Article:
Love it or hate it, you can’t escape plastic. Nor can you escape the debate about how to clean it. Just ask a few people how they clean household plastic, then hang on for a wild ride of conflicting views.
Why is plastic so hard to clean? Because our eyes deceive us.
“Plastic may look smooth as glass, but under a microscope you’ll see it’s actually a rough surface,” said Carolyn Forte, of the textiles, paper and plastics lab at the Good Housekeeping Institute. Not only does food such as spaghetti sauce stick to plastic, but in the dishwasher, water doesn’t sluice off as well as it does with china or glass.
Ironically, those of us who employ extra elbow grease in scrubbing plastic often only add to the problem. The more you scrub, the more you create tiny scratches in the plastic, which, in turn, capture stains and make you more inclined to scrub.
Before we go further, let’s address one important issue: the fear that the hot water in a dishwasher (or the heat in a microwave) can degrade the plastic in food containers and allow harmful chemicals to leach out. After concerns rose about one such chemical, bisphenol A, or BPA, the Food and Drug Administration banned its use in baby bottles and similar products in 2012. Many manufacturers have stopped using it in all their food-related products, including water bottles and plastic plates and bowls.
But BPA isn’t the only chemical that health advocates are concerned about — especially when it comes to children. Last year, the American Academy of Pediatricians recommended avoiding plastics with recycling codes 3 (phthalates), 6 (styrene) and 7 (bisphenols), unless they are labeled “biobased” or “greenware.” It also recommended against heating food in plastics and putting plastics in the dishwasher. For these reasons, many consumers are only comfortable washing plastics by hand.
Another reason to wash by hand: if you can’t find a label on the item or packaging that says whether it is dishwasher-safe, which means it won’t warp. In that case, err on the side of caution, advised Lisa Freedman, lifestyle director for the website Kitchn.
If you hand wash: Use hot water, a good grease-cutting dishwashing liquid, and a dish brush or wand (to avoid overscrubbing).
If you use a dishwasher: Put plastic (especially food containers) on the top rack, because your dishwasher’s heating element sits on the bottom and could cause items — even those labeled dishwasher-safe — to melt. And remember that the force of the water can dislodge or flip lightweight plastic items.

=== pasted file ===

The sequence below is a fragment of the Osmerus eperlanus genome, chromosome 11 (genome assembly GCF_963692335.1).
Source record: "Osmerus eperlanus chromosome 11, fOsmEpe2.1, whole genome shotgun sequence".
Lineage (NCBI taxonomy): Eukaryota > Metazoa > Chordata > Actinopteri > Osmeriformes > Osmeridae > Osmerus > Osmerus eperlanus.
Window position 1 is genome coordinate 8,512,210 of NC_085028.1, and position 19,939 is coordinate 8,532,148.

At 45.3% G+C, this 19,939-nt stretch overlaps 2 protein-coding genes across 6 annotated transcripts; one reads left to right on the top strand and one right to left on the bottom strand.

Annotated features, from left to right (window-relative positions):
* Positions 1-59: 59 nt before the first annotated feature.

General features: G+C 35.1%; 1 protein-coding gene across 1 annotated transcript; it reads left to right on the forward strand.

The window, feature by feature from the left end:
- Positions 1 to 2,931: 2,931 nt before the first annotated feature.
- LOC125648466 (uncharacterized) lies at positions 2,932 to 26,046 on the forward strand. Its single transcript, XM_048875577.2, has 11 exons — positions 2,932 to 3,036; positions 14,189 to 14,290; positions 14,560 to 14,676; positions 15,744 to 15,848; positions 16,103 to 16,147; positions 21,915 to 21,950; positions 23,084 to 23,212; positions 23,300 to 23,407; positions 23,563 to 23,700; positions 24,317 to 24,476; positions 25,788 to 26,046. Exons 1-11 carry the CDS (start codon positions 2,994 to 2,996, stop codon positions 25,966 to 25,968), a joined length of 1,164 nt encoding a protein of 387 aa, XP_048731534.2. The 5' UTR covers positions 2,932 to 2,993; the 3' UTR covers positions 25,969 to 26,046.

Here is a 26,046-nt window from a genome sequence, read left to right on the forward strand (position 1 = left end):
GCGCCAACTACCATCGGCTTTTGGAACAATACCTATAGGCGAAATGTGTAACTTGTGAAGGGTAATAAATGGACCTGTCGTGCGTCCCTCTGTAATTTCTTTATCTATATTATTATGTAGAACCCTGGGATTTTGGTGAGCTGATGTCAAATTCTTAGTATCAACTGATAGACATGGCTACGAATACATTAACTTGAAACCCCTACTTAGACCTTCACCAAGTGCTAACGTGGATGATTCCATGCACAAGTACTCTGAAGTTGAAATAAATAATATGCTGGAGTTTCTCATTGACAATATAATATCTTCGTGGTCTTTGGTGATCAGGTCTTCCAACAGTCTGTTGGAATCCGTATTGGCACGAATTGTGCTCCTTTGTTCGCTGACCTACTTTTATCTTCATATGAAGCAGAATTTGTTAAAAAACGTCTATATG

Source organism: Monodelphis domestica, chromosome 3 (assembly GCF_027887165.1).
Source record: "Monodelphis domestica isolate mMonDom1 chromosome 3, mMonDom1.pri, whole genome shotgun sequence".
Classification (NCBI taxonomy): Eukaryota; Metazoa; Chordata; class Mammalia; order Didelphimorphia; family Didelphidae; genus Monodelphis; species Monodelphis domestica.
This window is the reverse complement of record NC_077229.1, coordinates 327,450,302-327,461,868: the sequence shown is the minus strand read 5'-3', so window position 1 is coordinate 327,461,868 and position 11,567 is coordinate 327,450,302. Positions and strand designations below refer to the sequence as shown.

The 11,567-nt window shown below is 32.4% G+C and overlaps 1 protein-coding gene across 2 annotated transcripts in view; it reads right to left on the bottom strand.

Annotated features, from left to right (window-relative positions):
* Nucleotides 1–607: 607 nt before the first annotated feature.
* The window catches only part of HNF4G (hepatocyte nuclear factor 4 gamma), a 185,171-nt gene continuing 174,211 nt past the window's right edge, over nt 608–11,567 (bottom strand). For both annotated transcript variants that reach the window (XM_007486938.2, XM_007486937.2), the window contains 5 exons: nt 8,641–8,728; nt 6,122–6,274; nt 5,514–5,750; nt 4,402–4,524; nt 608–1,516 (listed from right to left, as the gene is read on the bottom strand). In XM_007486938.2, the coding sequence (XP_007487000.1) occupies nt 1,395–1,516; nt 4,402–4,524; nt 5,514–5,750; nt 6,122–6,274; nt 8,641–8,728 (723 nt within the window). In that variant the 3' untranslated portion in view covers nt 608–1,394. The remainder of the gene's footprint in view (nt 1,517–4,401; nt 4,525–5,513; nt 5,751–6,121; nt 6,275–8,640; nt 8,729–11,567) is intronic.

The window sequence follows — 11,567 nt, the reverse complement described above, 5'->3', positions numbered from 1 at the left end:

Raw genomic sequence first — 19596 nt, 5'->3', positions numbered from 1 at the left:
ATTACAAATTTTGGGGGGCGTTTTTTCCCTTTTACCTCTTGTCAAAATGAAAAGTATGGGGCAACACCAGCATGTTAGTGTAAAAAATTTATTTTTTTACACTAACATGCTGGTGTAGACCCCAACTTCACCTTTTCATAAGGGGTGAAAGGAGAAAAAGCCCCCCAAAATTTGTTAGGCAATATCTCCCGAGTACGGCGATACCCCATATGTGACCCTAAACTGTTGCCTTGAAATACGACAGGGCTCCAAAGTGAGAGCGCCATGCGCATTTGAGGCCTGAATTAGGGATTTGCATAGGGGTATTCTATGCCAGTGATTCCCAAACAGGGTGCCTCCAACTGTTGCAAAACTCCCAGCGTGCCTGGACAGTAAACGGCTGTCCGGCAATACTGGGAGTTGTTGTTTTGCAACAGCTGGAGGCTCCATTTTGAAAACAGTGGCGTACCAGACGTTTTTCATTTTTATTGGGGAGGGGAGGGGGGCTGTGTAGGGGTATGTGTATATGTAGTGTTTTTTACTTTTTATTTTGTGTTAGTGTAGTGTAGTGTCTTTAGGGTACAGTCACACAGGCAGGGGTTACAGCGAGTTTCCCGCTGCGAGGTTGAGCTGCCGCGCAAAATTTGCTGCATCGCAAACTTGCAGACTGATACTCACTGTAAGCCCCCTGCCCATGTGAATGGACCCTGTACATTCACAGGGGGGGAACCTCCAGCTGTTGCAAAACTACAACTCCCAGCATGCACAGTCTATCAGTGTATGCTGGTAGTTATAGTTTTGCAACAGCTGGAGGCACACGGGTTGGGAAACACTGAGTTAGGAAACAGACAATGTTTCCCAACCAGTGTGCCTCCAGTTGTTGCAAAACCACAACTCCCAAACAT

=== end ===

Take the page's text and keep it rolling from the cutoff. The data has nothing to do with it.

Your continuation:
“Get a mesh laundry bag, put small items inside and then put the bag on the top rack,” Freedman suggested. You can also put smaller items in the flatware holder to keep them from going rogue.
Some other hints:
• If your plastic is stained. Forte’s recipe for stain removal: 1 tablespoon of chlorine bleach to 1 cup of water. Pour to just above the level of the stain or put the solution into a container large enough to hold your plastic item. Soak for 30 minutes or until the stain is gone. Then, rinse in warm, soapy water. Freedman favors distilled white vinegar as a stain-buster: Fill the stained plastic with 1 part water to 1 part vinegar. Soak overnight or until you see the stain fade.
• If your plastic has odors. You can remove odors such as garlic by making a thick paste of baking soda and water. Scrub the paste into the plastic to absorb any odors. Freedman said a baking soda paste may also do the trick if your stain-busting solution can’t handle the job. Work the paste into the stain using a small microfiber cloth or soft-bristled brush.
• If your plastic is warped. Get rid of it. The same goes for anything that has become misshapen or bent. Check the item for a recycling symbol. If it doesn’t have one, instead of throwing it away, consider finding a new use for it, such as storing small pieces of hardware in your garage or paper clips on your desk.